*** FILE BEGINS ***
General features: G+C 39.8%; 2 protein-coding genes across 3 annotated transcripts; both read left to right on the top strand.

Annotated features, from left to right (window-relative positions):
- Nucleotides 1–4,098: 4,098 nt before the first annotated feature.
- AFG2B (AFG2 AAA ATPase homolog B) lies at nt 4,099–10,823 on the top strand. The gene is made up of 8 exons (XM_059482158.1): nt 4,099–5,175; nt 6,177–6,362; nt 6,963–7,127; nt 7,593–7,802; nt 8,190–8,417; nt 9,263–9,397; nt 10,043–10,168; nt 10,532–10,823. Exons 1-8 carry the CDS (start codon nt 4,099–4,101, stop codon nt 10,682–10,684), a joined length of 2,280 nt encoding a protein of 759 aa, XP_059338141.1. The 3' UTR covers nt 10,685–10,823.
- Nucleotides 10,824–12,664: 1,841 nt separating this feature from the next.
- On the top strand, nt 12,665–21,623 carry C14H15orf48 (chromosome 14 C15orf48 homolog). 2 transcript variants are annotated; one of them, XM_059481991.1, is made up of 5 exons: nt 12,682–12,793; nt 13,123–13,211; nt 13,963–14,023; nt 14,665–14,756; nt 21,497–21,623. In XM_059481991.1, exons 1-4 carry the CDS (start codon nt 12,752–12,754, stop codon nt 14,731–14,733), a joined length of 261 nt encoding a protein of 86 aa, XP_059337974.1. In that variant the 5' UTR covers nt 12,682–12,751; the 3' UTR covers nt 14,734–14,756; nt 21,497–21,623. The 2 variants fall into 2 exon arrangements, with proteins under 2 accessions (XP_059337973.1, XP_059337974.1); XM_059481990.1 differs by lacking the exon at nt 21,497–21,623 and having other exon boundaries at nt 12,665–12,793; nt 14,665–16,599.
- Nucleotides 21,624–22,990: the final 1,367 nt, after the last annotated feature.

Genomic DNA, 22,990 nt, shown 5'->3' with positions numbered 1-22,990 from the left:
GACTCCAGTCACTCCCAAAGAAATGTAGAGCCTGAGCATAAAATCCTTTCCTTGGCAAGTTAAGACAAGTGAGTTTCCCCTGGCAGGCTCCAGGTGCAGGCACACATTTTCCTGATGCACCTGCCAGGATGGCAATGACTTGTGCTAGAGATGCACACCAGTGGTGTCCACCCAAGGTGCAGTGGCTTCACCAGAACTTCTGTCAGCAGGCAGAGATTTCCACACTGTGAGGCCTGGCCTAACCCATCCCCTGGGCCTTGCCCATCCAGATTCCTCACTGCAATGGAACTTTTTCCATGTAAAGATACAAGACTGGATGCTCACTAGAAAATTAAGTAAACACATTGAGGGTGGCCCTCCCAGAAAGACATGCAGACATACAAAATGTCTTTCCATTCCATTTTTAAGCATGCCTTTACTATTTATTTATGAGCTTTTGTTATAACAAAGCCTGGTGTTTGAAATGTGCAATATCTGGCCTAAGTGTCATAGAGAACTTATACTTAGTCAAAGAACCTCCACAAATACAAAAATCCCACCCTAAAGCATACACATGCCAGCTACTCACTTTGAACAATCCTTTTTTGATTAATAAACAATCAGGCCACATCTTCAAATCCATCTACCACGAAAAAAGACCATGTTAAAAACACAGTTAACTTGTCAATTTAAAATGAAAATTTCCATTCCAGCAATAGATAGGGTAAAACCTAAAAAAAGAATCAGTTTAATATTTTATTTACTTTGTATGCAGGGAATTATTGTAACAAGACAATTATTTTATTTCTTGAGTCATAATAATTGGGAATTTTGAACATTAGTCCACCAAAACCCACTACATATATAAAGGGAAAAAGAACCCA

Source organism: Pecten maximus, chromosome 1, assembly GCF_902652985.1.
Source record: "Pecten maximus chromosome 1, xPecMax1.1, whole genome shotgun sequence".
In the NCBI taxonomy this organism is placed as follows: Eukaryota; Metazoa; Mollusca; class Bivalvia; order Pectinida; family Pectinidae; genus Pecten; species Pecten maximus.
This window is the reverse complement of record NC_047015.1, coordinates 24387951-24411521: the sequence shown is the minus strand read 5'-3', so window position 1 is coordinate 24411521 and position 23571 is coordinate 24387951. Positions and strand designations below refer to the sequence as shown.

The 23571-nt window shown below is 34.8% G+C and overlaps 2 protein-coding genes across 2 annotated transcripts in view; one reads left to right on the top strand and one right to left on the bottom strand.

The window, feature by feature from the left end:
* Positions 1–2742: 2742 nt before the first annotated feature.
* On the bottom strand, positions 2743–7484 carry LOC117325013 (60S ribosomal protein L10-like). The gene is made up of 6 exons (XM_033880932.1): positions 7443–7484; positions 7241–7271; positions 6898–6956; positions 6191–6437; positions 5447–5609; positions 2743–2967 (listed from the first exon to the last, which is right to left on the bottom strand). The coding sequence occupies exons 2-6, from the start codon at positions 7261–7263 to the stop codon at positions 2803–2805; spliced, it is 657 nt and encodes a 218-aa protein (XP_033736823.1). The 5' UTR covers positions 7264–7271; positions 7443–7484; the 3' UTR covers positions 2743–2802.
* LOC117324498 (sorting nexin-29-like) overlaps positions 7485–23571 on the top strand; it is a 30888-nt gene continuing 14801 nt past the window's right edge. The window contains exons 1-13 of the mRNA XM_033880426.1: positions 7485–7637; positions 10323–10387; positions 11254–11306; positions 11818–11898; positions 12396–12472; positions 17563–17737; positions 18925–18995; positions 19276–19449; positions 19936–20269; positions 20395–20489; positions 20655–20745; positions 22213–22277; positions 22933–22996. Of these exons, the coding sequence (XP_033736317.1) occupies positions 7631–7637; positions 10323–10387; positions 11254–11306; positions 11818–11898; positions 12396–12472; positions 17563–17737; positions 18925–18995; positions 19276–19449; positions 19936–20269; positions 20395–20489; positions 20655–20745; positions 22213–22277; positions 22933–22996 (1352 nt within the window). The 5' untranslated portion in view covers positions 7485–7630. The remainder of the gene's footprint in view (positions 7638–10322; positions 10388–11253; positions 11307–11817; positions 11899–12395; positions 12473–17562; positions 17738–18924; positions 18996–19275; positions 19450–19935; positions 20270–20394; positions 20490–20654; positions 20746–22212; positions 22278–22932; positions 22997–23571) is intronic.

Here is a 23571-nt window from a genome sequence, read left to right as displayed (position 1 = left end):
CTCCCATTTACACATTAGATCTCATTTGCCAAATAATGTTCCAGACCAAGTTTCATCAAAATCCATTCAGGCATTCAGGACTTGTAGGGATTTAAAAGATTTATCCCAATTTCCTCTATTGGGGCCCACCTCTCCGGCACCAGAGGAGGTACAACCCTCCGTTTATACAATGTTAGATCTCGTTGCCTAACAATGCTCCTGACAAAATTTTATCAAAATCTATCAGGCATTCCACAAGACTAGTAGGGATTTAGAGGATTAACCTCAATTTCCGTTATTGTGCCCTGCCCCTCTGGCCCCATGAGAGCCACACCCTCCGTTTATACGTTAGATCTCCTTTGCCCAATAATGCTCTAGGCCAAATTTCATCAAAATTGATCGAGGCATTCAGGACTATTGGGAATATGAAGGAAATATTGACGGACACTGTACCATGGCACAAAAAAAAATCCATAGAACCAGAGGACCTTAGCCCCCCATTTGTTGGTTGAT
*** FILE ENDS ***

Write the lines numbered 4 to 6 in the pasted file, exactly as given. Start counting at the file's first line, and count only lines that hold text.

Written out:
- AFG2B (AFG2 AAA ATPase homolog B) lies at nt 4,099–10,823 on the top strand. The gene is made up of 8 exons (XM_059482158.1): nt 4,099–5,175; nt 6,177–6,362; nt 6,963–7,127; nt 7,593–7,802; nt 8,190–8,417; nt 9,263–9,397; nt 10,043–10,168; nt 10,532–10,823. Exons 1-8 carry the CDS (start codon nt 4,099–4,101, stop codon nt 10,682–10,684), a joined length of 2,280 nt encoding a protein of 759 aa, XP_059338141.1. The 3' UTR covers nt 10,685–10,823.
- Nucleotides 10,824–12,664: 1,841 nt separating this feature from the next.
- On the top strand, nt 12,665–21,623 carry C14H15orf48 (chromosome 14 C15orf48 homolog). 2 transcript variants are annotated; one of them, XM_059481991.1, is made up of 5 exons: nt 12,682–12,793; nt 13,123–13,211; nt 13,963–14,023; nt 14,665–14,756; nt 21,497–21,623. In XM_059481991.1, exons 1-4 carry the CDS (start codon nt 12,752–12,754, stop codon nt 14,731–14,733), a joined length of 261 nt encoding a protein of 86 aa, XP_059337974.1. In that variant the 5' UTR covers nt 12,682–12,751; the 3' UTR covers nt 14,734–14,756; nt 21,497–21,623. The 2 variants fall into 2 exon arrangements, with proteins under 2 accessions (XP_059337973.1, XP_059337974.1); XM_059481990.1 differs by lacking the exon at nt 21,497–21,623 and having other exon boundaries at nt 12,665–12,793; nt 14,665–16,599.